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Consideration of Alternate Working Fluid Properties in Gas Lubricated Foil Journal BearingsThe Oil-Free Turbomachinery Program at the NASA Glenn Research center is committed to, revolutionary improvements in performance, efficiency and reliability of turbomachinery propulsion systems. One of the key breakthroughs by which this goal is being achieved is the maturation of air lubricated foil bearing technology. Through experimental testing, foil bearings have demonstrated a variety of exceptional qualities that show them to have an important role in the future of rotordynamic lubrication. Most of the work done with foil bearings thus far has considered ambient air at atmospheric pressure as the working fluid or lubricating fluid in the bearing. However, special applications of oil-free technology require the use of air at non- standard ambient conditions or completely different working fluids altogether. The NASA Jupiter Icy Moon Orbiter program presents power generation needs far beyond that of any previous space exploration effort. The proposed spacecraft will require significant power generation to provide the propulsion necessary to reach the moons of Jupiter and navigate between them. Once there, extensive scientific research will be conducted that will also present significant power requirements. Such extreme needs require exploring a new method for power generation in space. A proposed solution involves a Brayton cycle nuclear fission reactor. The nature of this application requires reliable performance of all reactor components for many years of operation under demanding conditions. This includes the bearings which will be operating with an alternative working fluid that is a combination of Helium and Xenon gases commonly known as HeXe. This fluid has transport and thermal properties that vary significantly from that of air and the effect of these property differences on bearing performance must be considered. One of the most promising applications of oil-free technology is in aircraft turbine engines. Eliminating the oil supply systems from aircraft engines will lead to significant weight and maintenance reduction. In such applications, the lubricating fluid will be high altitude air. This air will be at much lower pressure than that at sea level. Again this property change will result in a change in bearing performance, and analysis is required to quantify this effect. The study of these alternate working fluid properties will be conducted in two ways: analytically and experimentally. Analytical research will include the use of a mathematical code that can predict film thickness profiles for various ambient conditions. Estimations of load capacity can be made based upon the film thickness trends. These values will then be compared to those obtained from classical rigid bearing analysis. Experimental Research will include testing a foil bearing at a variety of ambient air pressures. The analytical and experimental data will be compared to draw conclusions on bearing performance under alternate working fluid properties.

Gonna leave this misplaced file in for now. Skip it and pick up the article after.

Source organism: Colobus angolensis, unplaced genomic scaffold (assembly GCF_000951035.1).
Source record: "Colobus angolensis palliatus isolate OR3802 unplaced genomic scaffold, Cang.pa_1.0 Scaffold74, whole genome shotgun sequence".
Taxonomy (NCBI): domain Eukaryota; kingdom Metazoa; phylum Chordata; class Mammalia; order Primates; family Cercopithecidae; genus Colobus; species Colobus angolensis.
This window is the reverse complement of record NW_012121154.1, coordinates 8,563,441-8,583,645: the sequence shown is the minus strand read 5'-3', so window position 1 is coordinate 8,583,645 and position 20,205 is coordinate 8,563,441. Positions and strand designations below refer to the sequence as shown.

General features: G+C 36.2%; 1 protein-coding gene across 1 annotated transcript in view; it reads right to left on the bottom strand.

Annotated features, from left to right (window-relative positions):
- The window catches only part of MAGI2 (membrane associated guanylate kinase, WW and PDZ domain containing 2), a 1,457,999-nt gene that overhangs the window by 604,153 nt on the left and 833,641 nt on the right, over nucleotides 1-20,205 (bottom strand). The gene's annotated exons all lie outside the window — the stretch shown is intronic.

Document ID
20050186844
Document Type
Conference Paper
Authors
Smith, Matthew J. (Pennsylvania State Univ. PA, United States)
Date Acquired
August 23, 2013
Publication Date
January 1, 2004
Publication Information
Publication: Research Symposium I
Subject Category
Mechanical Engineering
Distribution Limits
Public
Copyright
Work of the US Gov. Public Use Permitted.

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IDRelationTitle20050186794Analytic PrimaryResearch Symposium I